College Kids Are Going to the Dogs

Jul 27, 2016 by

‘Therapy 101’ is practically a requirement for stressed-out students

by Morgan Halvorsen

Most college students may be off for the summer, but before long they’ll be hitting the books once again. Yet they won’t be alone and without adequate help during exam time, thanks to some “therapy” that is increasingly becoming available to our stressed-out young people — who are balancing studying, social life, and so much more during their time on campus.

Or, to put it another way — our kids are going to the dogs.

“The dogs just lie there and let you pet them,” said one student.

While virtually all colleges and universities today offer mental health resources on campus such as counseling and therapy, a number of them also roll out the four-legged help during exam time — aka therapy dogs.

An East Coast mother of two recently took her son to the University of Wisconsin in Madison, where he’ll begin studying in the fall — and was fascinated to learn that during exams, students have access to therapy dogs for stress relief and reassurance. The dogs are brought into the library, the dorms, the student center and other places on campus at designated times — so that kids can pet the dogs to their troubled hearts’ content.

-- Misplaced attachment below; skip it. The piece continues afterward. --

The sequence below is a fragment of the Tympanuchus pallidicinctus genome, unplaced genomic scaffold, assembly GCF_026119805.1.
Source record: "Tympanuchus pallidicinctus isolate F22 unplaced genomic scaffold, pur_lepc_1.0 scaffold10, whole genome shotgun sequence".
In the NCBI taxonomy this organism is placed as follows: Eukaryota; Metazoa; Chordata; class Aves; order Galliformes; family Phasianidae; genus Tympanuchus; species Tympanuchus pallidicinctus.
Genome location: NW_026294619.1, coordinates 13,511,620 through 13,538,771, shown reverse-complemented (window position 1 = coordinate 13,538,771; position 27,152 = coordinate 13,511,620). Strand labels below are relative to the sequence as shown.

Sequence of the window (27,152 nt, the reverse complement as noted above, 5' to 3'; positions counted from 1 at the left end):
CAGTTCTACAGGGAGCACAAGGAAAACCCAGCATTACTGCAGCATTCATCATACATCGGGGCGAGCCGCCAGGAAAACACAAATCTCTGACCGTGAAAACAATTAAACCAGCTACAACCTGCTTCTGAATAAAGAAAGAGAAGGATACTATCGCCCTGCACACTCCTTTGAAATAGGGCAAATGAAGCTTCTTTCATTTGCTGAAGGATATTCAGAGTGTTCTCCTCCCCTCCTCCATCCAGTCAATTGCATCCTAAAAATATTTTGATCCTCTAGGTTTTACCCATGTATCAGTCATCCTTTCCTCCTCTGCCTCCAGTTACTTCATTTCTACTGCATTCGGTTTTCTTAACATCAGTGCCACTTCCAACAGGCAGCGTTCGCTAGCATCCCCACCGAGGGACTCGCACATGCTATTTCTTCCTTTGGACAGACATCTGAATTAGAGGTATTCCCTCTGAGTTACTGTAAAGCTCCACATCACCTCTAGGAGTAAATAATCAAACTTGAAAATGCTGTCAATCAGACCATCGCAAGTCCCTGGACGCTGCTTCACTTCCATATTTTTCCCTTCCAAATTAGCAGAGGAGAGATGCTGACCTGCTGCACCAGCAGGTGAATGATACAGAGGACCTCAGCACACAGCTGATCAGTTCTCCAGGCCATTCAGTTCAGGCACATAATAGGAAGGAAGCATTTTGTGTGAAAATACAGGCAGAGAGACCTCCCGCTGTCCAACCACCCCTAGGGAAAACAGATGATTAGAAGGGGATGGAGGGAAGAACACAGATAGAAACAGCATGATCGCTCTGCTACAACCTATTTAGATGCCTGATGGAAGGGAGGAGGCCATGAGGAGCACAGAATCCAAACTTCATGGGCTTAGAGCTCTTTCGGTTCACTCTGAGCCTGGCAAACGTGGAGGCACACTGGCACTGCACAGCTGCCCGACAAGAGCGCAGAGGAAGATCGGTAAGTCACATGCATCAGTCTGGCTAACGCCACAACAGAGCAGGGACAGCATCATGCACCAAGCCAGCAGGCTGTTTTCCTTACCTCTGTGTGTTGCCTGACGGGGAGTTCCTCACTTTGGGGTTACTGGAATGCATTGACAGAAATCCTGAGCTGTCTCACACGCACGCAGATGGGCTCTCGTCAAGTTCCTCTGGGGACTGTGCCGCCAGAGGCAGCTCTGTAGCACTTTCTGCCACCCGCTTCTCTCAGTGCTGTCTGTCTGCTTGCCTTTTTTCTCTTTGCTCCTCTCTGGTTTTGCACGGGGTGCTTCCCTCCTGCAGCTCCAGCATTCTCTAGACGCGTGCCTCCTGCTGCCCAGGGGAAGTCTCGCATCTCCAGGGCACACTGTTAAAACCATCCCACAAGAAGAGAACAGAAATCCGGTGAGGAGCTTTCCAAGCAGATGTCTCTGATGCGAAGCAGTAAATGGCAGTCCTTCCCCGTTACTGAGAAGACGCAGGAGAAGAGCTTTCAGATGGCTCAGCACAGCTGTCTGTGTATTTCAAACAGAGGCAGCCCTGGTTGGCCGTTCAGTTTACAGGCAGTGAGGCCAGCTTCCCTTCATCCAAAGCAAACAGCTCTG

“It really works,” one upperclassman told the mom. “It’s such a relief and just so nice to be able to pet the dogs. All they want is just to love you and be with you. They just lie there and let you pet them.”

A March 2016 study from Virginia Commonwealth University in Richmond, Virginia, found that visits with therapy dogs during exam week greatly reduced college students’ perceived stress.

Related: Our Fragile, Forlorn College Kids

“[The] study should serve as encouragement for other universities to consider activities with therapy dogs as a way to help address stress before final exams,” Sandra Barker, Ph.D., a professor at the VCU School of Medicine and the director of the VCU Center for Human-Animal Interaction, said in a release. “Stress is a major problem for college students and exams are considered one of the major stressors,” Barker added.

While certain biomarkers of stress did not change for the students, the study found a significant decrease in perceived stress — which can be just as important. Some 80 percent of college students reported frequent or occasional daily stress, according to a survey by The Associated Press and mtvU in 2008. Elevated stress levels can lead to headaches, memory impairment, sleep problems, anxiety, depression, and even heart disease, according to the Mayo Clinic.

None of these are particularly good for students trying to retain and reflect a whole semester’s worth of information.

“Before each visit, we have a protocol to ensure health and safety, such as grooming each pet within 24 hours [and] always having the animal on a leash,” said a faculty adviser.

Deborah Linder, faculty adviser for the Paws for People program at Tufts University in Medford, Massachusetts, emphasizes the benefits of therapy dogs. “There have been many studies showing physical and mental health benefits of human-animal interaction,” she told LifeZette. “This includes decreased heart rate, decreased cortisol (stress hormone), and lowered blood pressure in stress relief programs.”